Our case represents an idiosyncratic form of acute hepatic injury with atorvastatin. Occurrence of hepatitis is usually infrequent (1 in 1000-1 in 10,000) and unpredictable in idiosyncratic drug reactions. The response is not dose dependent and the injury may occur at any time during or shortly after exposure to drug.  Our case showed an unusual and unpredictable acute hepatic injury within 2 months after administration of atorvastatin at a prescribed dose of 20 mg daily.
Any type of hepatic cell injury can cause modest elevations in the serum aminotransferases. However, strikingly elevated serum transferases (>1000 IU/L) occur almost exclusively in diseases associated with extensive hepatocellular injury such as viral hepatitis, ischemic liver injury (due to prolonged hypotension or acute heart failure) or drug induced liver injury.  In this case investigations revealed serum transferases levels >1000 IU/L and a history of atorvastatin ingestion.  A similar pattern of hepatic injury with atorvastatin was also reported by Bhardwaj and Chalasani. 
The patient was also on concomitant medications such as metoprolol and aspirin. Aspirin may be associated with direct dose dependent hepatotoxicity (rather than idiosyncratic form). This occurs at anti-inflammatory doses and is uncommon with anti-platelet doses.  Metoprolol is also not linked with clinically significant idiosyncratic hepatotoxicity. An extensive Medline search yielded only a single case report of hepatotoxicity with metoprolol.  Thus atorvastatin induced acute hepatic injury was suspected in our case and the drug was withdrawn resulting in near normal aminotransferases levels within a month after discontinuation. A cross reactivity with rosuvastatin was not reported in this case.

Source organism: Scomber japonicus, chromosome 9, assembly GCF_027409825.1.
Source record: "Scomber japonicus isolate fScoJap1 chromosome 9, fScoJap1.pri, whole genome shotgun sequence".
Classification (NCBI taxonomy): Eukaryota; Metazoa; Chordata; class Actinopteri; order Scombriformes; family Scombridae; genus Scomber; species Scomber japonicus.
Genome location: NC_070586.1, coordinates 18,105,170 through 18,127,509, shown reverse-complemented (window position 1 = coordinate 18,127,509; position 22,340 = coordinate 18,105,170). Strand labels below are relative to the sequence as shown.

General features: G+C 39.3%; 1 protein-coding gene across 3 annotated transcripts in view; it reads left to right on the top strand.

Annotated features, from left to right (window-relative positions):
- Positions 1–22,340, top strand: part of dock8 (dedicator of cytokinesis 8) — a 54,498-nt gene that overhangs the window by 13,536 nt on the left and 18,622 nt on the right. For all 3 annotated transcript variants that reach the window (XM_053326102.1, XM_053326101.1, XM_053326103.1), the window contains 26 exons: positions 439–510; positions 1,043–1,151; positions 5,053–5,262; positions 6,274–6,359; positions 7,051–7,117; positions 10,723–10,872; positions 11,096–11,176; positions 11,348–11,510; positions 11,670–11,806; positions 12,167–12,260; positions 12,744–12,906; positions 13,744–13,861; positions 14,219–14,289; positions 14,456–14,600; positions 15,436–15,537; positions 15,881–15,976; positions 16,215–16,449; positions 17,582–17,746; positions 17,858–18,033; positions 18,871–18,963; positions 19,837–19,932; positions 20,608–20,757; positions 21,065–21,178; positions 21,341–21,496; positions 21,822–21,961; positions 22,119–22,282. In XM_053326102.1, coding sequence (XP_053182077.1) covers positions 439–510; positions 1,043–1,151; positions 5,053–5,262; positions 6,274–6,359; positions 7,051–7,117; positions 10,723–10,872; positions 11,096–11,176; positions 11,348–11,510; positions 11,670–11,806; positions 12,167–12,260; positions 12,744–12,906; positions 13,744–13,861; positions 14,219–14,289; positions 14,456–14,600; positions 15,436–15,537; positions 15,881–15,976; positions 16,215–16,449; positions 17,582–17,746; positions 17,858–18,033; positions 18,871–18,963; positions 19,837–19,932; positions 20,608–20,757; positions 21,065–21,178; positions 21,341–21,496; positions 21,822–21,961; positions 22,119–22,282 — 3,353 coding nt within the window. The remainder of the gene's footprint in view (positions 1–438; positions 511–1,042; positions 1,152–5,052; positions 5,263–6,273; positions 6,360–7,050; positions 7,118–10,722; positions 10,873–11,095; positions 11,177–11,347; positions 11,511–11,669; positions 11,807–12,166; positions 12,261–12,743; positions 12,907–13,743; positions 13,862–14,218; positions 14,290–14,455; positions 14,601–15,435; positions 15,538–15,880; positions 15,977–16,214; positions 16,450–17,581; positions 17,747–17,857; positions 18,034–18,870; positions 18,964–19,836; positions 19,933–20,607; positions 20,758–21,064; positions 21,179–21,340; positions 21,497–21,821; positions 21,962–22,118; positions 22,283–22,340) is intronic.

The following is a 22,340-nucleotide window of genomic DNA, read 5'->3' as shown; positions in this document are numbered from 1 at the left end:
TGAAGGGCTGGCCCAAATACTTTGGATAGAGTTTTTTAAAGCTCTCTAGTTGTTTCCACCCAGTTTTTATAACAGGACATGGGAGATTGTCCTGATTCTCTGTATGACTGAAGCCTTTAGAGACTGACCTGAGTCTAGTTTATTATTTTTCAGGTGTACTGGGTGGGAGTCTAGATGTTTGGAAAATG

The temporal association between administration of drug in usual therapeutic doses and the onset of abnormal serum aminotransferases within 2 months after administration, the resolution of symptoms and near normal transferase levels within 1 month after withdrawal and absence of alternative explanations strongly suggests that atorvastatin was the causal drug for this idiosyncratic form of self-limited, acute liver injury.
Our report attempts to highlights that atorvastatin may be associated with an idiosyncratic hepatic injury, which is uncommon but sometimes may lead to acute liver failure that is difficult to manage. Therefore, physician should be vigilant when prescribing atorvastatin and liver function tests should be performed if symptoms arise.
The authors are thankful to Dr. Poonam Gupta (Assistant Professor Department of Medicine, Medical College Allahabad) for her support and help.